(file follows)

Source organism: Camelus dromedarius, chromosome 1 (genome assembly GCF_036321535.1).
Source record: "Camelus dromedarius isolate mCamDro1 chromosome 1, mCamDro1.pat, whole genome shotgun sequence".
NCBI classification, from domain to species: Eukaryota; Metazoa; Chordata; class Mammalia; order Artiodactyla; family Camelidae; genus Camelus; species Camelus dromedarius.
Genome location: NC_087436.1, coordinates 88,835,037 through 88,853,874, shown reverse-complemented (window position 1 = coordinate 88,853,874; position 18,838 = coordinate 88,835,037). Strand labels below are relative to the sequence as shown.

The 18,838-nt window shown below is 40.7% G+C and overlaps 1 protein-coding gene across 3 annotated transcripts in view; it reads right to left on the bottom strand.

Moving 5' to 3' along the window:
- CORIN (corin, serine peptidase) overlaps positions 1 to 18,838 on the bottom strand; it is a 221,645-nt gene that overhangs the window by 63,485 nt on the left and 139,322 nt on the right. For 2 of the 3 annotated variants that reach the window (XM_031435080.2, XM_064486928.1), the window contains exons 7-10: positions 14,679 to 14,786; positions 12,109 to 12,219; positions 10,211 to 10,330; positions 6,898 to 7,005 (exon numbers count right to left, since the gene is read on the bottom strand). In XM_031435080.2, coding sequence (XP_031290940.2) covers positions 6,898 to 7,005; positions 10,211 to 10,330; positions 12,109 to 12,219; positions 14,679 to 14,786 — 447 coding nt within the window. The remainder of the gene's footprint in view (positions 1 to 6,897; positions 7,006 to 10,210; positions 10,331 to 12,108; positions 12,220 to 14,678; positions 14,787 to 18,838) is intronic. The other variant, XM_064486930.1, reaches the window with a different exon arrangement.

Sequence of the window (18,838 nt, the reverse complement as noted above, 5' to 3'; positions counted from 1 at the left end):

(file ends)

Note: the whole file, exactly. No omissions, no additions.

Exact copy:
Source organism: Camelus dromedarius, chromosome 1 (genome assembly GCF_036321535.1).
Source record: "Camelus dromedarius isolate mCamDro1 chromosome 1, mCamDro1.pat, whole genome shotgun sequence".
NCBI classification, from domain to species: Eukaryota; Metazoa; Chordata; class Mammalia; order Artiodactyla; family Camelidae; genus Camelus; species Camelus dromedarius.
Genome location: NC_087436.1, coordinates 88,835,037 through 88,853,874, shown reverse-complemented (window position 1 = coordinate 88,853,874; position 18,838 = coordinate 88,835,037). Strand labels below are relative to the sequence as shown.

The 18,838-nt window shown below is 40.7% G+C and overlaps 1 protein-coding gene across 3 annotated transcripts in view; it reads right to left on the bottom strand.

Moving 5' to 3' along the window:
- CORIN (corin, serine peptidase) overlaps positions 1 to 18,838 on the bottom strand; it is a 221,645-nt gene that overhangs the window by 63,485 nt on the left and 139,322 nt on the right. For 2 of the 3 annotated variants that reach the window (XM_031435080.2, XM_064486928.1), the window contains exons 7-10: positions 14,679 to 14,786; positions 12,109 to 12,219; positions 10,211 to 10,330; positions 6,898 to 7,005 (exon numbers count right to left, since the gene is read on the bottom strand). In XM_031435080.2, coding sequence (XP_031290940.2) covers positions 6,898 to 7,005; positions 10,211 to 10,330; positions 12,109 to 12,219; positions 14,679 to 14,786 — 447 coding nt within the window. The remainder of the gene's footprint in view (positions 1 to 6,897; positions 7,006 to 10,210; positions 10,331 to 12,108; positions 12,220 to 14,678; positions 14,787 to 18,838) is intronic. The other variant, XM_064486930.1, reaches the window with a different exon arrangement.

Sequence of the window (18,838 nt, the reverse complement as noted above, 5' to 3'; positions counted from 1 at the left end):